Tier II Reporting (SARA Section 311/312) for Reporting Year 2023 began January 1, 2024, and for most states are due by March 1st to the State Emergency Response Commission (SERC), Local Emergency Planning Committee (LEPC), and local fire department. Tier II reports are used by fire departments in case of an emergency, so the responding authorities know the potential chemicals and hazards that could be present onsite.

Tier II reports detail materials stored onsite over a certain quantity threshold that the city, state, and/or federal regulations have determined. These reports typically include facility contact information, chemical name, storage information, and the hazards associated with the chemical. For companies with facilities in multiple locations, HOW you report the information can vary greatly depending on your local regulating authorities (states, LEPCs, and fire departments). Some have their own state-specific electronic database, others use E-Plan, others require you to email the info into their Tier2Submit software, etc. The EPA’s State Tier II Reporting Requirements webpage is a valuable tool that outlines state-specific requirements. 

Tier II reports are required when facilities trigger their state’s reporting thresholds for materials which have a physical or health hazard. The federal reporting thresholds are 10,000 pounds for hazardous chemicals and 500 pounds or the Threshold Planning Quantity (TPQ), whichever is less, for extremely hazardous substances. However, many states or even local agencies have lower reporting thresholds, so you should check with your state reporting requirements. Some agencies (ex. NYC) have reporting thresholds as low as “greater than 0 pounds” for certain chemicals. If you aren’t sure if your material contains an extremely hazardous substance, check the ingredient list against the List of Lists, Section 302. 

Even if your facility doesn’t maintain the traditional chemical storage, Tier II reporting may still apply. If you have lead-acid batteries or emergency generators onsite, you can quickly exceed the reporting thresholds. For example, if you have approximately 1,400-gallons of diesel onsite, you would exceed the 10,000-pound threshold and would therefore need to report.  

If the facility stores chemicals above the Threshold Planning Quantity (SARA Section 302), additional requirements may be required. This includes designating a facility representative to participate in the local emergency planning process as a facility emergency coordinator and notifying the LEPC of relevant changes within 30 days after the changes have occurred. 

Hazardous Materials Business Plan – California’s Tier II  
Rather than a traditional Tier II Report, California has more comprehensive reporting requirements. As part of the Hazardous Materials Business Plan (HMBP), an electronic hazardous materials inventory must be submitted using the California Environmental Reporting System (CERS), this is used to meet the federal requirements of a Tier II Report. Facilities are required to prepare and submit HMBPs if they handle a hazardous material, a mixture containing a hazardous material (including hazardous waste), or an extremely hazardous substance at reportable quantities. The general reportable quantities of hazardous materials are:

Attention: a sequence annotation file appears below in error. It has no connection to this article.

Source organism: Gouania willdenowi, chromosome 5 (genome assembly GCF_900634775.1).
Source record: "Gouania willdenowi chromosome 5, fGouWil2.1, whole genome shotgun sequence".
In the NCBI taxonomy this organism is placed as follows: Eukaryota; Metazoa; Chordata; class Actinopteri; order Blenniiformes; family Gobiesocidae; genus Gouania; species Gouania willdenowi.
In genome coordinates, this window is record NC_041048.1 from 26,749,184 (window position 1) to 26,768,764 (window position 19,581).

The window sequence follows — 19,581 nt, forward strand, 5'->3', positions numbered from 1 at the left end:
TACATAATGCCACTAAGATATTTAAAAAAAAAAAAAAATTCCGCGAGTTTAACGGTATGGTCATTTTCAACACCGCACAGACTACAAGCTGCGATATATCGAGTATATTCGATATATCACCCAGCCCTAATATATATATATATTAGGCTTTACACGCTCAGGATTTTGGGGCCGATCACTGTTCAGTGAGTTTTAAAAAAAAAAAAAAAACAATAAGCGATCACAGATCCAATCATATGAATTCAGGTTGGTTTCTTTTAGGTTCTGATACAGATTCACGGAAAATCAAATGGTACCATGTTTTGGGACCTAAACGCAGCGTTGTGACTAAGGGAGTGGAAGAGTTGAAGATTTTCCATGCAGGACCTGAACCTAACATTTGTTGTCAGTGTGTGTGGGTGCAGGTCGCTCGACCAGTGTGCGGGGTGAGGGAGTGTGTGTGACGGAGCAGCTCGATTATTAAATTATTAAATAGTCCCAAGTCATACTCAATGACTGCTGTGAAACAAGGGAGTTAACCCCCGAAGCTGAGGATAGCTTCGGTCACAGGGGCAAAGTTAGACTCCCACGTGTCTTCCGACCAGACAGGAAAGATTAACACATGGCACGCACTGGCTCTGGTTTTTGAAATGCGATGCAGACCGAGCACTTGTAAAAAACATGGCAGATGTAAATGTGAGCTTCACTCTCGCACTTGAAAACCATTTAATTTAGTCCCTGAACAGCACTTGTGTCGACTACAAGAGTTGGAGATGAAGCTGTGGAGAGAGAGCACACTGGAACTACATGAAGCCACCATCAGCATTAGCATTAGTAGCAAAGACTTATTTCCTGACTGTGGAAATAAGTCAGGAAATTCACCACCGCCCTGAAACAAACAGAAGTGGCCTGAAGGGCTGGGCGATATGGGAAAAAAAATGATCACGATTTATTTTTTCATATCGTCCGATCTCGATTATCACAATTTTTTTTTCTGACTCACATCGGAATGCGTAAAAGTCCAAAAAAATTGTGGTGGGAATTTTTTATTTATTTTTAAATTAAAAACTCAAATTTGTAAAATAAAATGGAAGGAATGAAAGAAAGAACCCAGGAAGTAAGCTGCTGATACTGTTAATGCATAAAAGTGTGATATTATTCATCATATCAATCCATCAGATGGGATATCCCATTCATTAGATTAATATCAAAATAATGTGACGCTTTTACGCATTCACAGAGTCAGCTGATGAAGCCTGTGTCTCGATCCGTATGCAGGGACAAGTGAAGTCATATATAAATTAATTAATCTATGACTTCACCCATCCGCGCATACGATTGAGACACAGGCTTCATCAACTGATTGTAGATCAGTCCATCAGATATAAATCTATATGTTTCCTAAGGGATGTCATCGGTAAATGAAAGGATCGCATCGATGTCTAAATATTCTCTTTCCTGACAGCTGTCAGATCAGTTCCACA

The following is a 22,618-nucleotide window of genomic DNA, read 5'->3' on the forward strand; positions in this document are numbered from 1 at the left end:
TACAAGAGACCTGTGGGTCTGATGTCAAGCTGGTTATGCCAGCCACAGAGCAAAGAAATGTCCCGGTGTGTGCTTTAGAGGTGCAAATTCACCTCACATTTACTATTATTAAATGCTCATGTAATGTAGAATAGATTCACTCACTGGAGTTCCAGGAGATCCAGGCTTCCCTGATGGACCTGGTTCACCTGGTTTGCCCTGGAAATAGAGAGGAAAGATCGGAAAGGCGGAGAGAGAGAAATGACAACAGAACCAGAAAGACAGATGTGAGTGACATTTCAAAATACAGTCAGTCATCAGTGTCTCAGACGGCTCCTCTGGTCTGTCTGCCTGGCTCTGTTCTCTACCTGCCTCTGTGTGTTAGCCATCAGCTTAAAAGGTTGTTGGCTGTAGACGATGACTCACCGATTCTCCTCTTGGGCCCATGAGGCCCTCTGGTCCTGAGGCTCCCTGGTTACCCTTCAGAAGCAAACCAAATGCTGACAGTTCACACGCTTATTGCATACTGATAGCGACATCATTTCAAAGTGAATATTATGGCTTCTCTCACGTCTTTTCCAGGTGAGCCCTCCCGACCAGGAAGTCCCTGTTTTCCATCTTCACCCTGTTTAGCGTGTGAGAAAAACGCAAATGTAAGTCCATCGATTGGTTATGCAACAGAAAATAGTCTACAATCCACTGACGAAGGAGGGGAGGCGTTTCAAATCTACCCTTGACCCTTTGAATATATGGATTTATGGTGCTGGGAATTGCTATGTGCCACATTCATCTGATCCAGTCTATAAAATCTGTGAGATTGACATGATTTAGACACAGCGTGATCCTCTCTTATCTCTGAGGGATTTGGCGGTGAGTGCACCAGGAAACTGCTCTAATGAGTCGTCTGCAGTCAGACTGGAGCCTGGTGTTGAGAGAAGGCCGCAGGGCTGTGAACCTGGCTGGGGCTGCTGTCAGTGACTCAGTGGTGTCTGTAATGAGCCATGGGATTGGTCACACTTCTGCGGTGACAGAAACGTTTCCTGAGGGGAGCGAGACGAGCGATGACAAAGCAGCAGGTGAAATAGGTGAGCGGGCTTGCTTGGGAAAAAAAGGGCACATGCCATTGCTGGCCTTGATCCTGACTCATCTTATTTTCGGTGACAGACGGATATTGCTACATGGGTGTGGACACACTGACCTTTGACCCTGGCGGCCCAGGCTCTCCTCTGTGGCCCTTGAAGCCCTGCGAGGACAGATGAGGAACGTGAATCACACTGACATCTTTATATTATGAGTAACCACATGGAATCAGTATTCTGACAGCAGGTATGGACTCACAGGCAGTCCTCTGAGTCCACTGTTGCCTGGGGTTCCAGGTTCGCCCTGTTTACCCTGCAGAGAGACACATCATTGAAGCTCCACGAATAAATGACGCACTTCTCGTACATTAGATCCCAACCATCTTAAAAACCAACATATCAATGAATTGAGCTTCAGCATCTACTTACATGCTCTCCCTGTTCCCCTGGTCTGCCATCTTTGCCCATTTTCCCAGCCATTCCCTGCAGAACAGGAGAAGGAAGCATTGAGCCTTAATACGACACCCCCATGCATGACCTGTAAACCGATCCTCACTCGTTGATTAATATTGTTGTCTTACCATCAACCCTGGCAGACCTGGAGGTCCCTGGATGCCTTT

- equal to or greater than 55 gallons of a liquid,  
        - 200 cubic feet of a gas, and  
        - 500 pounds of a solid.  
The HMBP must include the following information: 
        - Hazardous Materials Inventory 
        - Emergency Response Plan and Procedure in the event of a reportable release 
        - Training Plan 
        - Site Map that details north orientation, loading areas, internal roads, adjacent streets, storm and sewer drains, access and exit points, emergency shut offs, evacuation staging areas, hazardous material handling and storage areas, and emergency response equipment 

Here are a few helpful tips for completing your Tier II Report / HMBP this year: 

  • Get a jump start on reporting – don’t wait until the last week of February to start. 
  • Review your state’s reporting requirements to determine if anything has changed.
  • Determine which chemicals will need to be reported, then review those specific SDS’s to determine the hazards (See Section 2.0 of the SDS).
  • Since Toxic Release Inventory (TRI) reporting uses some of the same information, complete your TRI evaluation at the same time.
  • If you determine that you do not exceed the reporting thresholds, maintain the documentation that shows you do not need to report.
  • Remember to include ALL lead-acid batteries in your reporting including fork trucks, UPS Systems, emergency generators and/or fire pumps in your evaluation and reporting.
  • Maintain a copy of the report and paid invoice (if applicable) as proof of your submission.
  • Materials that are present in the same form and concentration as a product packaged for distribution and use for the general public may be exempt from Tier II Reporting.
  • Even if the material was only present over the reporting threshold for a day, as Tier II report must be filed.
  • If the facility shut down during the course of 2023, don't forget that a Tier II report must still be filed if chemicals were stored onsite over the reporting threshold. 

Contact our waste and materials management team today to help with your Tier II reporting

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